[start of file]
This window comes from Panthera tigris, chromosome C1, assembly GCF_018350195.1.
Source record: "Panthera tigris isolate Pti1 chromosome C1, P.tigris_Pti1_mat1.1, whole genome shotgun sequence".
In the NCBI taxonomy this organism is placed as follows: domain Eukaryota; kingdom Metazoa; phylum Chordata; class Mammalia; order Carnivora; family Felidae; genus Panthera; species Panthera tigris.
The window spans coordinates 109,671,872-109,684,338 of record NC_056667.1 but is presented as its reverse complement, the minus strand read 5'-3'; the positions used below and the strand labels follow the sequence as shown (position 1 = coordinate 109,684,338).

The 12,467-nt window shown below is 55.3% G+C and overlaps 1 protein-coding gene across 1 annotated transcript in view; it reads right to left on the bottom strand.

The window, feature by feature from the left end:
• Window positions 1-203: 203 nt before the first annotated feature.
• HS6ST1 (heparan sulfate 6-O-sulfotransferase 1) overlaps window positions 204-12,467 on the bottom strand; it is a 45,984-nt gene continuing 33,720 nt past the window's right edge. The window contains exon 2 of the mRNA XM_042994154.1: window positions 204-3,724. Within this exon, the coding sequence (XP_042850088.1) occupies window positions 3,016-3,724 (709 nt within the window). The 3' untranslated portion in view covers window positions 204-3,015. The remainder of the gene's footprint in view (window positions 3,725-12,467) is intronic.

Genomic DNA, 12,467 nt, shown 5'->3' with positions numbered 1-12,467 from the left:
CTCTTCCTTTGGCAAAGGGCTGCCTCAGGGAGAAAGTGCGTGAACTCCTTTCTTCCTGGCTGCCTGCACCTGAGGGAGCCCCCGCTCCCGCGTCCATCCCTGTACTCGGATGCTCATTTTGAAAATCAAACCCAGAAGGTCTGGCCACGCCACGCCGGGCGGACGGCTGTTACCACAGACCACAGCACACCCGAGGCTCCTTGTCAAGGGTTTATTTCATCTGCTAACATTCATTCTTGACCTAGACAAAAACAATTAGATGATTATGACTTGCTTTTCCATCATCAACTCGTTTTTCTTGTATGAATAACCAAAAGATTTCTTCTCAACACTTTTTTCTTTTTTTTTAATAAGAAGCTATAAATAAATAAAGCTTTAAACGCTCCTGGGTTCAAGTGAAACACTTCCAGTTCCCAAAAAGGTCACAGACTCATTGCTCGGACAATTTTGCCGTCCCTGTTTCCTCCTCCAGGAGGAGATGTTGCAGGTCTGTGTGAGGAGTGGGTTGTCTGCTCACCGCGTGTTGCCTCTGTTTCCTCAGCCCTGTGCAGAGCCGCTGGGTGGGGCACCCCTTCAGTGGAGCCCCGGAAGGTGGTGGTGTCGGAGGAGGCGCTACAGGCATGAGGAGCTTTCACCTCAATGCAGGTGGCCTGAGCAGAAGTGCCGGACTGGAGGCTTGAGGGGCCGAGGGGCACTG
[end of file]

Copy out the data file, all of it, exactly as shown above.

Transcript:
This window comes from Panthera tigris, chromosome C1, assembly GCF_018350195.1.
Source record: "Panthera tigris isolate Pti1 chromosome C1, P.tigris_Pti1_mat1.1, whole genome shotgun sequence".
In the NCBI taxonomy this organism is placed as follows: domain Eukaryota; kingdom Metazoa; phylum Chordata; class Mammalia; order Carnivora; family Felidae; genus Panthera; species Panthera tigris.
The window spans coordinates 109,671,872-109,684,338 of record NC_056667.1 but is presented as its reverse complement, the minus strand read 5'-3'; the positions used below and the strand labels follow the sequence as shown (position 1 = coordinate 109,684,338).

The 12,467-nt window shown below is 55.3% G+C and overlaps 1 protein-coding gene across 1 annotated transcript in view; it reads right to left on the bottom strand.

The window, feature by feature from the left end:
• Window positions 1-203: 203 nt before the first annotated feature.
• HS6ST1 (heparan sulfate 6-O-sulfotransferase 1) overlaps window positions 204-12,467 on the bottom strand; it is a 45,984-nt gene continuing 33,720 nt past the window's right edge. The window contains exon 2 of the mRNA XM_042994154.1: window positions 204-3,724. Within this exon, the coding sequence (XP_042850088.1) occupies window positions 3,016-3,724 (709 nt within the window). The 3' untranslated portion in view covers window positions 204-3,015. The remainder of the gene's footprint in view (window positions 3,725-12,467) is intronic.

Genomic DNA, 12,467 nt, shown 5'->3' with positions numbered 1-12,467 from the left:
CTCTTCCTTTGGCAAAGGGCTGCCTCAGGGAGAAAGTGCGTGAACTCCTTTCTTCCTGGCTGCCTGCACCTGAGGGAGCCCCCGCTCCCGCGTCCATCCCTGTACTCGGATGCTCATTTTGAAAATCAAACCCAGAAGGTCTGGCCACGCCACGCCGGGCGGACGGCTGTTACCACAGACCACAGCACACCCGAGGCTCCTTGTCAAGGGTTTATTTCATCTGCTAACATTCATTCTTGACCTAGACAAAAACAATTAGATGATTATGACTTGCTTTTCCATCATCAACTCGTTTTTCTTGTATGAATAACCAAAAGATTTCTTCTCAACACTTTTTTCTTTTTTTTTAATAAGAAGCTATAAATAAATAAAGCTTTAAACGCTCCTGGGTTCAAGTGAAACACTTCCAGTTCCCAAAAAGGTCACAGACTCATTGCTCGGACAATTTTGCCGTCCCTGTTTCCTCCTCCAGGAGGAGATGTTGCAGGTCTGTGTGAGGAGTGGGTTGTCTGCTCACCGCGTGTTGCCTCTGTTTCCTCAGCCCTGTGCAGAGCCGCTGGGTGGGGCACCCCTTCAGTGGAGCCCCGGAAGGTGGTGGTGTCGGAGGAGGCGCTACAGGCATGAGGAGCTTTCACCTCAATGCAGGTGGCCTGAGCAGAAGTGCCGGACTGGAGGCTTGAGGGGCCGAGGGGCACTG